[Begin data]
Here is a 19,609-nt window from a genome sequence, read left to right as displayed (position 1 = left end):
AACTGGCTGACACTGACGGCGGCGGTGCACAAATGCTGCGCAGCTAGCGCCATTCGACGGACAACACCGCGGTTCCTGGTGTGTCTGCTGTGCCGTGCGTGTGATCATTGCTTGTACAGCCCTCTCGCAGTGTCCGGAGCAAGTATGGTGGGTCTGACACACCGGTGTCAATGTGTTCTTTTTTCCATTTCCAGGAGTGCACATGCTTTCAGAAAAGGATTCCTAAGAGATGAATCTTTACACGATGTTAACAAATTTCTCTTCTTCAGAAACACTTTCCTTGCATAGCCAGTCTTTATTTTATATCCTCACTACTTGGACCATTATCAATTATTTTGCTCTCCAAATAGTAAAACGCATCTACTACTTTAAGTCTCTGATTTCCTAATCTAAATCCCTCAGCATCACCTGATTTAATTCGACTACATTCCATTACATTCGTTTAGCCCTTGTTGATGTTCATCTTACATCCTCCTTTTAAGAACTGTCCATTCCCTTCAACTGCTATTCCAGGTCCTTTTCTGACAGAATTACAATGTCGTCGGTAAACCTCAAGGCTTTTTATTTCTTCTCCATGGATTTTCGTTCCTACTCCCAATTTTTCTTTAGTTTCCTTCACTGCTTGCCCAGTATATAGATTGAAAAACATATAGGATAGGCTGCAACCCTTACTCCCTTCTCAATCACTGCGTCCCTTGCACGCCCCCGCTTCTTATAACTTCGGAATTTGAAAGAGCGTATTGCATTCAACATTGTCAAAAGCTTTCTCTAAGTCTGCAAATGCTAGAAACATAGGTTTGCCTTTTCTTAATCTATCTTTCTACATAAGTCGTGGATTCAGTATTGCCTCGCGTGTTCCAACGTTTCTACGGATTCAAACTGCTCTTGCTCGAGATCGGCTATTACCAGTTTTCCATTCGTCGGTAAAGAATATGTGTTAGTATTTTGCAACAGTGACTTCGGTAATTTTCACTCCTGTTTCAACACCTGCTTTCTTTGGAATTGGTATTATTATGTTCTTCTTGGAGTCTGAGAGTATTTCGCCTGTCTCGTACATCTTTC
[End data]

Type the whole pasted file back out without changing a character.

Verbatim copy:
Here is a 19,609-nt window from a genome sequence, read left to right as displayed (position 1 = left end):
AACTGGCTGACACTGACGGCGGCGGTGCACAAATGCTGCGCAGCTAGCGCCATTCGACGGACAACACCGCGGTTCCTGGTGTGTCTGCTGTGCCGTGCGTGTGATCATTGCTTGTACAGCCCTCTCGCAGTGTCCGGAGCAAGTATGGTGGGTCTGACACACCGGTGTCAATGTGTTCTTTTTTCCATTTCCAGGAGTGCACATGCTTTCAGAAAAGGATTCCTAAGAGATGAATCTTTACACGATGTTAACAAATTTCTCTTCTTCAGAAACACTTTCCTTGCATAGCCAGTCTTTATTTTATATCCTCACTACTTGGACCATTATCAATTATTTTGCTCTCCAAATAGTAAAACGCATCTACTACTTTAAGTCTCTGATTTCCTAATCTAAATCCCTCAGCATCACCTGATTTAATTCGACTACATTCCATTACATTCGTTTAGCCCTTGTTGATGTTCATCTTACATCCTCCTTTTAAGAACTGTCCATTCCCTTCAACTGCTATTCCAGGTCCTTTTCTGACAGAATTACAATGTCGTCGGTAAACCTCAAGGCTTTTTATTTCTTCTCCATGGATTTTCGTTCCTACTCCCAATTTTTCTTTAGTTTCCTTCACTGCTTGCCCAGTATATAGATTGAAAAACATATAGGATAGGCTGCAACCCTTACTCCCTTCTCAATCACTGCGTCCCTTGCACGCCCCCGCTTCTTATAACTTCGGAATTTGAAAGAGCGTATTGCATTCAACATTGTCAAAAGCTTTCTCTAAGTCTGCAAATGCTAGAAACATAGGTTTGCCTTTTCTTAATCTATCTTTCTACATAAGTCGTGGATTCAGTATTGCCTCGCGTGTTCCAACGTTTCTACGGATTCAAACTGCTCTTGCTCGAGATCGGCTATTACCAGTTTTCCATTCGTCGGTAAAGAATATGTGTTAGTATTTTGCAACAGTGACTTCGGTAATTTTCACTCCTGTTTCAACACCTGCTTTCTTTGGAATTGGTATTATTATGTTCTTCTTGGAGTCTGAGAGTATTTCGCCTGTCTCGTACATCTTTC